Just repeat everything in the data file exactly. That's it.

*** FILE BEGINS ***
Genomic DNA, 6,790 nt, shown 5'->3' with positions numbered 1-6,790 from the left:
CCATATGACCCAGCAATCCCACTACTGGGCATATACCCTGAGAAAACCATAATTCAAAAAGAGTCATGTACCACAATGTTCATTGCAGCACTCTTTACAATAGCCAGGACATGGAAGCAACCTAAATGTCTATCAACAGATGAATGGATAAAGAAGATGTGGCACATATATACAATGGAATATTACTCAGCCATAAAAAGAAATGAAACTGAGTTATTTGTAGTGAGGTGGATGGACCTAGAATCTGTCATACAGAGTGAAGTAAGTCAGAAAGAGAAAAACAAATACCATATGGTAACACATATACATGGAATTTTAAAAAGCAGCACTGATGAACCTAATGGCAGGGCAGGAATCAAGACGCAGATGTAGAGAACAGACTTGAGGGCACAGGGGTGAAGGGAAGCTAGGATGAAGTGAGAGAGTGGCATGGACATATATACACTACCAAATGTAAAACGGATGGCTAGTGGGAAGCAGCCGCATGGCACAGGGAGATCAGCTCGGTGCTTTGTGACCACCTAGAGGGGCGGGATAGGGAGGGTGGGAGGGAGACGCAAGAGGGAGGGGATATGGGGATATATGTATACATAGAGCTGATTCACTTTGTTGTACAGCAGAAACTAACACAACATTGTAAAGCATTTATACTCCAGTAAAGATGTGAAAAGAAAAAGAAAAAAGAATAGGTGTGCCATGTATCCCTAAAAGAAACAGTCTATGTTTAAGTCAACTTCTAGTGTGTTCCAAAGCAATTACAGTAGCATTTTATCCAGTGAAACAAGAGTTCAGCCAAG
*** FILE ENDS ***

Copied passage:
Genomic DNA, 6,790 nt, shown 5'->3' with positions numbered 1-6,790 from the left:
CCATATGACCCAGCAATCCCACTACTGGGCATATACCCTGAGAAAACCATAATTCAAAAAGAGTCATGTACCACAATGTTCATTGCAGCACTCTTTACAATAGCCAGGACATGGAAGCAACCTAAATGTCTATCAACAGATGAATGGATAAAGAAGATGTGGCACATATATACAATGGAATATTACTCAGCCATAAAAAGAAATGAAACTGAGTTATTTGTAGTGAGGTGGATGGACCTAGAATCTGTCATACAGAGTGAAGTAAGTCAGAAAGAGAAAAACAAATACCATATGGTAACACATATACATGGAATTTTAAAAAGCAGCACTGATGAACCTAATGGCAGGGCAGGAATCAAGACGCAGATGTAGAGAACAGACTTGAGGGCACAGGGGTGAAGGGAAGCTAGGATGAAGTGAGAGAGTGGCATGGACATATATACACTACCAAATGTAAAACGGATGGCTAGTGGGAAGCAGCCGCATGGCACAGGGAGATCAGCTCGGTGCTTTGTGACCACCTAGAGGGGCGGGATAGGGAGGGTGGGAGGGAGACGCAAGAGGGAGGGGATATGGGGATATATGTATACATAGAGCTGATTCACTTTGTTGTACAGCAGAAACTAACACAACATTGTAAAGCATTTATACTCCAGTAAAGATGTGAAAAGAAAAAGAAAAAAGAATAGGTGTGCCATGTATCCCTAAAAGAAACAGTCTATGTTTAAGTCAACTTCTAGTGTGTTCCAAAGCAATTACAGTAGCATTTTATCCAGTGAAACAAGAGTTCAGCCAAG